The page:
During an April 2007 speech at a Princeton University colloquium titled, "From Passion to Politics: What Moves People to Take Action," New York State Gov. Eliot Spitzer admitted that the world changes more by technology than by politics. He added that emotions can obscure facts and that political discourse requires an agreed-upon set of facts before policy can be rationally discussed. Unfortunately, politicizing scientific facts has never been more prevalent.
For more than a decade, Congress has essentially operated in the dark when passing science and technology legislation. It remains in the dark because of what Chris Mooney, the author of The Republican War on Science, terms "a stunning act of self-lobotomy." As Mooney details in his book, congressional Republicans made eliminating the Office of Technology Assessment (OTA), Congress's authoritative scientific advisory body, a top priority when they took power in 1994. (For an excerpt, see the September/October 2005 Bulletin article, "Requiem for an Office".)
According to Mooney, a Democratic-controlled Congress created OTA in 1972 because of its general distrust of the Nixon administration. During that era, like today, there was growing public concern about technology-induced hazards. The stakes are higher today with global climate change, emerging infectious diseases, antibiotic-resistant bacteria, environmental destruction, energy dependence on fossil fuels, human overpopulation, and nuclear terrorism--to name just a few.
During its existence, OTA provided Congress with in-depth technical assessments to support congressional decision making. By estimating the economic, social, and environmental impacts of technological advancements, it was known for its impartial advice and analysis. OTA published up to 55 reports each year, and its work was diverse, evaluating everything from health-care technology to agricultural needs. Nothing has come close to filling its mandate since.
Bill Creager, who worked at OTA as an AAAS postdoctoral fellow and who now works in the financial services industry, scanned all of OTA's reports and archived them at the OTA Legacy website hosted by Princeton. So OTA is gone, but not forgotten.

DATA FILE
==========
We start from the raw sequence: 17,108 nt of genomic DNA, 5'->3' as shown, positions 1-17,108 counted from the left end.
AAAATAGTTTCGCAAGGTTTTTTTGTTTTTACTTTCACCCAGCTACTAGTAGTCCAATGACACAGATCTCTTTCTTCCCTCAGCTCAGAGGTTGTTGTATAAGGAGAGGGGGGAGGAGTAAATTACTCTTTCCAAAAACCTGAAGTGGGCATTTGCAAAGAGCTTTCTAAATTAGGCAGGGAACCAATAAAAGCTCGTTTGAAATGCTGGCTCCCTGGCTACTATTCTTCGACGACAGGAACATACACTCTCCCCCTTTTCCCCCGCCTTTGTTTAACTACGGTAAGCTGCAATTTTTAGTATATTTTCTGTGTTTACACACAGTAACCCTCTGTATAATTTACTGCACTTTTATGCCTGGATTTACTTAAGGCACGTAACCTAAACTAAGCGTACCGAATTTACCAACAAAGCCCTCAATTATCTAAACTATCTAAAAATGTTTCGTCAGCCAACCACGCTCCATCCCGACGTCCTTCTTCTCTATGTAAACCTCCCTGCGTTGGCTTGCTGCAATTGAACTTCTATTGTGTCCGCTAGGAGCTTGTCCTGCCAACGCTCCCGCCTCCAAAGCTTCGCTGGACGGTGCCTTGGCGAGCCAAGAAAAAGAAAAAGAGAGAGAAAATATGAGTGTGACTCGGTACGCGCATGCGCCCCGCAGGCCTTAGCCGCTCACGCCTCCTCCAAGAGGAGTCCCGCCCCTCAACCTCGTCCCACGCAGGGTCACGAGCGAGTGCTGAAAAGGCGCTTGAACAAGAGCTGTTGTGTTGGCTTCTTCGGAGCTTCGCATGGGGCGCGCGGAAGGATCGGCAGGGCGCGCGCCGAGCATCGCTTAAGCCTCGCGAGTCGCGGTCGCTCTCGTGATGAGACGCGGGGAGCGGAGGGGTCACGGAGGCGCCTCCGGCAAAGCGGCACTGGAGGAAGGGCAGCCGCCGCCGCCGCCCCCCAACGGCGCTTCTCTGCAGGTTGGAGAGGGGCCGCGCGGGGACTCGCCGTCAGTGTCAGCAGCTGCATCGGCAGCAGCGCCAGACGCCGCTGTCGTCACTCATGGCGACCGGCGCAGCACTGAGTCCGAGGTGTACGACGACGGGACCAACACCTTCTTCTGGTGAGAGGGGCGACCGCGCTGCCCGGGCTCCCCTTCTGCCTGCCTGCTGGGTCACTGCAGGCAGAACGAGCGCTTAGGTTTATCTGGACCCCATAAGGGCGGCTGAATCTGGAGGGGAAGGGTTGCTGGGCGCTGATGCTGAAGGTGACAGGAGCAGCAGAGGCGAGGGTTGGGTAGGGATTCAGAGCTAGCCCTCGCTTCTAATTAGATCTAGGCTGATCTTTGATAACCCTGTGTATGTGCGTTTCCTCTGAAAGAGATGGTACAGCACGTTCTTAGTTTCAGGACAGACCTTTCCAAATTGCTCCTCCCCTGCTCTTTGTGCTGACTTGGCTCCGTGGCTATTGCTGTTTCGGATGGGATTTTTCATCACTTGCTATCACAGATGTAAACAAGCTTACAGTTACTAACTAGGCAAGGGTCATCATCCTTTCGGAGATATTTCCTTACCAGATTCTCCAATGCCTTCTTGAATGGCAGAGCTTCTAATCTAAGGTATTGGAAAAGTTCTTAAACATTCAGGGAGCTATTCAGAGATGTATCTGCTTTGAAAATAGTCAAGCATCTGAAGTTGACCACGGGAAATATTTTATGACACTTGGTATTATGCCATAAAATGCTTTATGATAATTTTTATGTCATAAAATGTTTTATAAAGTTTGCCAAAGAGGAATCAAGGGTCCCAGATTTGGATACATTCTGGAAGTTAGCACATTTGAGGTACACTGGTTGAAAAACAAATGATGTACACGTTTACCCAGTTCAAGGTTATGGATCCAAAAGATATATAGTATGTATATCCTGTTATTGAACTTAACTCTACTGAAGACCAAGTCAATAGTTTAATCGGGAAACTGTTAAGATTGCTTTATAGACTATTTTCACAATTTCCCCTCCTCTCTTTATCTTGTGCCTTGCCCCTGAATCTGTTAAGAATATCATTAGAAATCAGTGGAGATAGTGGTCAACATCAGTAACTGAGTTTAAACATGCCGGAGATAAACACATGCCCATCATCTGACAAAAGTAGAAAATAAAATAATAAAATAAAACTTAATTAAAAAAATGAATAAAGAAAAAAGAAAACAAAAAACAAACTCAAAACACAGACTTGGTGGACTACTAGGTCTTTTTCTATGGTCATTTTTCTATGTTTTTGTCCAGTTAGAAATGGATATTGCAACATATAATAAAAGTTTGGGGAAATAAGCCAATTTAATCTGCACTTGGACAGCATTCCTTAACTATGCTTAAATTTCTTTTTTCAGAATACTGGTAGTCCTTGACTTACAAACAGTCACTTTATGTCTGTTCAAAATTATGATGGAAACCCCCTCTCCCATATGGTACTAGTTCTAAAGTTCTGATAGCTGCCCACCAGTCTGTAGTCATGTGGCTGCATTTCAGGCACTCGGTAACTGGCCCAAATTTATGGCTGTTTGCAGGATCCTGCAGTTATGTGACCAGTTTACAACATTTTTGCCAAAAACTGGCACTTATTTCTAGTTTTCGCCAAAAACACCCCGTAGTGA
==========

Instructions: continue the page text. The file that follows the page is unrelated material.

New Jersey Democratic Rep. Rush Holt, a physicist, testified before the House Science Committee in July 2006 that Congress needed to have a dedicated source of nonpartisan advice in order to pass responsible legislation. (Full disclosure: Holt represents my New Jersey district.) Holt told the committee, "None of us in Congress have time to analyze scientific and technical advances and make reasoned, logical determinations of their impact on industry, nations, and education. But we vote on decisions about topics on a regular basis that include technical or scientific components."
According to Holt, OTA was never de-authorized; it was just de-funded. So, in theory, OTA could be brought back if enough members of Congress supported it. Holt is not the only person advocating for OTA's return; the editors of Scientific American wrote an opinion piece in the February 2007 issue recommending its restoration.
Some might argue that Congress already has an important source of scientific and technical advice--the National Academy of Sciences (NAS), which Abraham Lincoln signed into existence in 1863. Today, the NAS incorporates the National Academy of Engineering and the Institute of Medicine, along with its "operating arm," the National Research Council. NAS serves an important advisory role, but according to Peter D. Blair, executive director of the National Research Council's Division on Engineering and Physical Sciences, it is best suited to empanel expert committees that recommend specific courses of action in response to specific science-related challenges.
In contrast, OTA looked at science and technology from a broader societal context. It investigated the potenial unforeseen social, economic, and environmental consequences of a technology's widespread implementation and communicated its findings in language carefully tuned to congressional audiences. OTA used a process in which committees of science and technology experts served as advisers rather than as the report's authors. (NAS does not separate the two responsibilities.) OTA reports did not make specific consensus policy recommendations, but rather, sought the views of all the important stakeholders and then explained the possible consequences of alternative courses of action to help inform congressional debate.
This type of information is critical for Congress to responsibly implement and oversee policies dealing with alternative energy sources, biodefense research, and other complex issues. OTA would provide Congress the broad perspective needed to write the best possible legislation. Given our current domestic and global mess, we need all the help we can get.